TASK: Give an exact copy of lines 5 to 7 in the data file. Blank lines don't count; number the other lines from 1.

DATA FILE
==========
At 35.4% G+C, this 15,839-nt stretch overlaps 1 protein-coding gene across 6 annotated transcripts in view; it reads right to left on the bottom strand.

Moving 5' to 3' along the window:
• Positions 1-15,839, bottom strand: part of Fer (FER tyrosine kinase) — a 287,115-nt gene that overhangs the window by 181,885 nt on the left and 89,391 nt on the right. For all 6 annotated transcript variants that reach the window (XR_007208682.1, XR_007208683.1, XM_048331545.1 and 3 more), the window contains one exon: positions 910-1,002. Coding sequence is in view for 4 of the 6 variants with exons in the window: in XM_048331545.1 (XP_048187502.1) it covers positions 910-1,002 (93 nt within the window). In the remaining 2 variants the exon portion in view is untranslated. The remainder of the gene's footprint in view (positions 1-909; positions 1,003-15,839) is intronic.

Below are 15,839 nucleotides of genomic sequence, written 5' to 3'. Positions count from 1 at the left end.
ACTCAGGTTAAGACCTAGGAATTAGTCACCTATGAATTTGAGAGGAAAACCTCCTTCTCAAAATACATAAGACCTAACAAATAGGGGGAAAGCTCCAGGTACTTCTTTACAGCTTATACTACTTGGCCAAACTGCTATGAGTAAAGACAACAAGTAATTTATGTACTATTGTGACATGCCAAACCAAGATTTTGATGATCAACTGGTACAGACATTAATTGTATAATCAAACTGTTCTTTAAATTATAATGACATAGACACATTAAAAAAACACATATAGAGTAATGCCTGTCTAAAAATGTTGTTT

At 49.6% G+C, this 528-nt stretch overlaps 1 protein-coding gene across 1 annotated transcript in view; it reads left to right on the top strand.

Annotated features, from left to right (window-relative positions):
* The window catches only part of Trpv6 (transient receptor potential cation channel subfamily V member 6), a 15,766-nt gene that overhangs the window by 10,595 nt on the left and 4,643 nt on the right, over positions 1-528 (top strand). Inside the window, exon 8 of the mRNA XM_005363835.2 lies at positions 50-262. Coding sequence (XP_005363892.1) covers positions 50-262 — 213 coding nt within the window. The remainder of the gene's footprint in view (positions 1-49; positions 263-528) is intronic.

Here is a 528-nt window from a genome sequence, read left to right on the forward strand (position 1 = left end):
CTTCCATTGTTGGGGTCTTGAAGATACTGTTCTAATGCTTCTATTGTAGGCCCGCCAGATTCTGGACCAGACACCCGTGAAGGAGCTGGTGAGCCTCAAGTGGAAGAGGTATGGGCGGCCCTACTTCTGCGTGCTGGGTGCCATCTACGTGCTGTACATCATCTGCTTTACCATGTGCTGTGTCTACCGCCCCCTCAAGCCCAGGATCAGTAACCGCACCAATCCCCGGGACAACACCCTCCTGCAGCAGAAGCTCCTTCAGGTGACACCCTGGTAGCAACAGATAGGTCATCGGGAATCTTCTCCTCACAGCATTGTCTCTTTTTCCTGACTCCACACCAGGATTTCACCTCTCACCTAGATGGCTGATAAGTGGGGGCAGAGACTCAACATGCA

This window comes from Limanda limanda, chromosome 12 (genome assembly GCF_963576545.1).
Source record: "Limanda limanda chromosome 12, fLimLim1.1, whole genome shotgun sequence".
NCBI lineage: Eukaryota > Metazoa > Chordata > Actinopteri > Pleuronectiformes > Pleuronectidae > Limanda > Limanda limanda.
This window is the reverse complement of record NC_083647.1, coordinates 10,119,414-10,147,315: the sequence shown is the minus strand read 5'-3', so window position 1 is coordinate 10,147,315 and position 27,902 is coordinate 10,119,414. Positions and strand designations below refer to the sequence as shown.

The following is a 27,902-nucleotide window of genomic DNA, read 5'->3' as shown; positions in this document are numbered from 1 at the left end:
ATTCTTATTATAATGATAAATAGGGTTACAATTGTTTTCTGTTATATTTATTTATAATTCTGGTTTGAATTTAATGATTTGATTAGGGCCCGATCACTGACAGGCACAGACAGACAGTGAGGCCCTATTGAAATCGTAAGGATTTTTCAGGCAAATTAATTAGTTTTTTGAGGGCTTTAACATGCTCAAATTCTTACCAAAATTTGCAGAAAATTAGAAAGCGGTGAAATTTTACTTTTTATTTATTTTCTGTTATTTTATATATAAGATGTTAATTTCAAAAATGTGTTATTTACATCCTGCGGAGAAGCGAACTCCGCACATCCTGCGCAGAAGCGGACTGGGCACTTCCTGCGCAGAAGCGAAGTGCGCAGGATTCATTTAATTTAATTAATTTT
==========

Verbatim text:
ACTCAGGTTAAGACCTAGGAATTAGTCACCTATGAATTTGAGAGGAAAACCTCCTTCTCAAAATACATAAGACCTAACAAATAGGGGGAAAGCTCCAGGTACTTCTTTACAGCTTATACTACTTGGCCAAACTGCTATGAGTAAAGACAACAAGTAATTTATGTACTATTGTGACATGCCAAACCAAGATTTTGATGATCAACTGGTACAGACATTAATTGTATAATCAAACTGTTCTTTAAATTATAATGACATAGACACATTAAAAAAACACATATAGAGTAATGCCTGTCTAAAAATGTTGTTT

At 49.6% G+C, this 528-nt stretch overlaps 1 protein-coding gene across 1 annotated transcript in view; it reads left to right on the top strand.

Annotated features, from left to right (window-relative positions):